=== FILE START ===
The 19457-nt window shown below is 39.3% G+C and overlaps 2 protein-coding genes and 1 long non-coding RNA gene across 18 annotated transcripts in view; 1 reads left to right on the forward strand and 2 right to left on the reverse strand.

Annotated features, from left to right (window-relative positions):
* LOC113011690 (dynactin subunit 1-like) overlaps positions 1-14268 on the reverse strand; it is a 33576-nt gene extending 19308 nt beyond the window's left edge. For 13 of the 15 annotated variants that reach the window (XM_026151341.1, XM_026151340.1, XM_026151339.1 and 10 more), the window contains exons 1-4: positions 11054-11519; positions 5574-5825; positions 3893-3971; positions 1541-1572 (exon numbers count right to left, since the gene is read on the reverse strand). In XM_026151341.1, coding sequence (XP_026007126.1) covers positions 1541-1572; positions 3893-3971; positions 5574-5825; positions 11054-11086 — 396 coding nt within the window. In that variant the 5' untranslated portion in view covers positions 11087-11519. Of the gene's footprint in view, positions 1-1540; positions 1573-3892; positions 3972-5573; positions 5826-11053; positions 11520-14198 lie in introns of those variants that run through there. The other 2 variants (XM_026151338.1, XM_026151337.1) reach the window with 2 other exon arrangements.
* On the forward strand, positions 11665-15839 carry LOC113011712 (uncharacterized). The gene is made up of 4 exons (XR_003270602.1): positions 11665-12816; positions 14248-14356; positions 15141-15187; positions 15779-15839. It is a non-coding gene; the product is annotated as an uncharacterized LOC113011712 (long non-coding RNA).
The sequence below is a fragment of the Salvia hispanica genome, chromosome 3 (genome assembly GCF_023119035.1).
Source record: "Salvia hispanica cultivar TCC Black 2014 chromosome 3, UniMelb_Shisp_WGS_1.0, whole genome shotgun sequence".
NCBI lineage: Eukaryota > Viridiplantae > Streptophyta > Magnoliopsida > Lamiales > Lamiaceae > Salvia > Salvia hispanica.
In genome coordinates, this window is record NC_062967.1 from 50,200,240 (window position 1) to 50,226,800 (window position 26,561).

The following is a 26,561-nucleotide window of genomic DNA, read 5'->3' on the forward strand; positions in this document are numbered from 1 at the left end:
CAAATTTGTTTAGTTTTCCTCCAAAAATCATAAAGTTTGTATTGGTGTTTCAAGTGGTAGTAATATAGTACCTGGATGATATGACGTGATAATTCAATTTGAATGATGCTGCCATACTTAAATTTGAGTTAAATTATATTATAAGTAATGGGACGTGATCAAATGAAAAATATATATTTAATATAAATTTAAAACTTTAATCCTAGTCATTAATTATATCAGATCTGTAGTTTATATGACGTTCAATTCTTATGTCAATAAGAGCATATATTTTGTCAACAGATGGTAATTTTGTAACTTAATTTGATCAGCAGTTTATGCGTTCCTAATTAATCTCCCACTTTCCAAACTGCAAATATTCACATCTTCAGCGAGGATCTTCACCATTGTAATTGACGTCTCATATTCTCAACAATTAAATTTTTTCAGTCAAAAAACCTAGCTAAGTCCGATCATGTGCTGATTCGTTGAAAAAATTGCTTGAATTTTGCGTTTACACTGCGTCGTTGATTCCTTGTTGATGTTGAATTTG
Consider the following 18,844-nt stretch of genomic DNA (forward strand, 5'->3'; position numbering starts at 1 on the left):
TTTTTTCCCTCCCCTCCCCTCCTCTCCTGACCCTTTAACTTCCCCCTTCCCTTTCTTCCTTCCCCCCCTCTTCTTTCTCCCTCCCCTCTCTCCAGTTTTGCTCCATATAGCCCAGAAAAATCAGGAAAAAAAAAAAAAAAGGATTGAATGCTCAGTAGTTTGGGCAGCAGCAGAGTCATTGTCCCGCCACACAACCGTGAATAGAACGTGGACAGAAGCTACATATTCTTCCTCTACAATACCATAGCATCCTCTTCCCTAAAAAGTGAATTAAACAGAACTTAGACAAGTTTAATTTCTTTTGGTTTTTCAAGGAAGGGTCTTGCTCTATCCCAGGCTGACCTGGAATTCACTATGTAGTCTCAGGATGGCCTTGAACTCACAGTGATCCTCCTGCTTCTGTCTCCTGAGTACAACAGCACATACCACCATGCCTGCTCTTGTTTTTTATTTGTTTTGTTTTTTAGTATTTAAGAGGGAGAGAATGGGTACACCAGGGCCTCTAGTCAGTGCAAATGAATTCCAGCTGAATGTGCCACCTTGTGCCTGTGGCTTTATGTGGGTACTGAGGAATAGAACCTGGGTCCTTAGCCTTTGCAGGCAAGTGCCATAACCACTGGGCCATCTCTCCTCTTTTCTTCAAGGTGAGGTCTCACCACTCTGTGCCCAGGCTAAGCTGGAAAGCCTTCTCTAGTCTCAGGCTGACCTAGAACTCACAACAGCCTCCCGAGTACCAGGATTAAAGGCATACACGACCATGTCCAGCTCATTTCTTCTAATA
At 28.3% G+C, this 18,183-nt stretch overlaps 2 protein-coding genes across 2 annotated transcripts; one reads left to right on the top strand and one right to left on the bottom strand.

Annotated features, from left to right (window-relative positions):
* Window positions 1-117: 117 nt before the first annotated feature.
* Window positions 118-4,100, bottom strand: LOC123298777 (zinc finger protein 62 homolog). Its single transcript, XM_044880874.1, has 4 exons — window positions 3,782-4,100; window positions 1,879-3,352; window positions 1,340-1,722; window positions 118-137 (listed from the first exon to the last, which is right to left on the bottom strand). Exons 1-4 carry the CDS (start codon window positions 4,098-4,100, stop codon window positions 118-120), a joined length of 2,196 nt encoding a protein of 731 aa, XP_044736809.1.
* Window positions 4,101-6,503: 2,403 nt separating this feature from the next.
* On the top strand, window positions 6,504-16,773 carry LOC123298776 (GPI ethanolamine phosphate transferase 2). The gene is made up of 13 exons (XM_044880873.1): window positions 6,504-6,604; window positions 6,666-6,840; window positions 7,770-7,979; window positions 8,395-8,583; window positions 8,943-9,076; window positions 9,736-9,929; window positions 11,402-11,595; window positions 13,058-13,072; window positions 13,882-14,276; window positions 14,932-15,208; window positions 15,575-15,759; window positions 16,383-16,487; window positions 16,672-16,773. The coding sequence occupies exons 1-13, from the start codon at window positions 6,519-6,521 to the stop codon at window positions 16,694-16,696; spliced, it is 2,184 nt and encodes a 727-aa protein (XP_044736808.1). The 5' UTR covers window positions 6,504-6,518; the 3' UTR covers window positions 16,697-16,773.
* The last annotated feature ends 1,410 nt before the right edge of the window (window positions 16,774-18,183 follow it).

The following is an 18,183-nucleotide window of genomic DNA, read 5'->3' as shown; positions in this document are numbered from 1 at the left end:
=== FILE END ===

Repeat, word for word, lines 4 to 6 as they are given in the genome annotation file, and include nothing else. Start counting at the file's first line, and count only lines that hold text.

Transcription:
* On the forward strand, positions 11665-15839 carry LOC113011712 (uncharacterized). The gene is made up of 4 exons (XR_003270602.1): positions 11665-12816; positions 14248-14356; positions 15141-15187; positions 15779-15839. It is a non-coding gene; the product is annotated as an uncharacterized LOC113011712 (long non-coding RNA).
The sequence below is a fragment of the Salvia hispanica genome, chromosome 3 (genome assembly GCF_023119035.1).
Source record: "Salvia hispanica cultivar TCC Black 2014 chromosome 3, UniMelb_Shisp_WGS_1.0, whole genome shotgun sequence".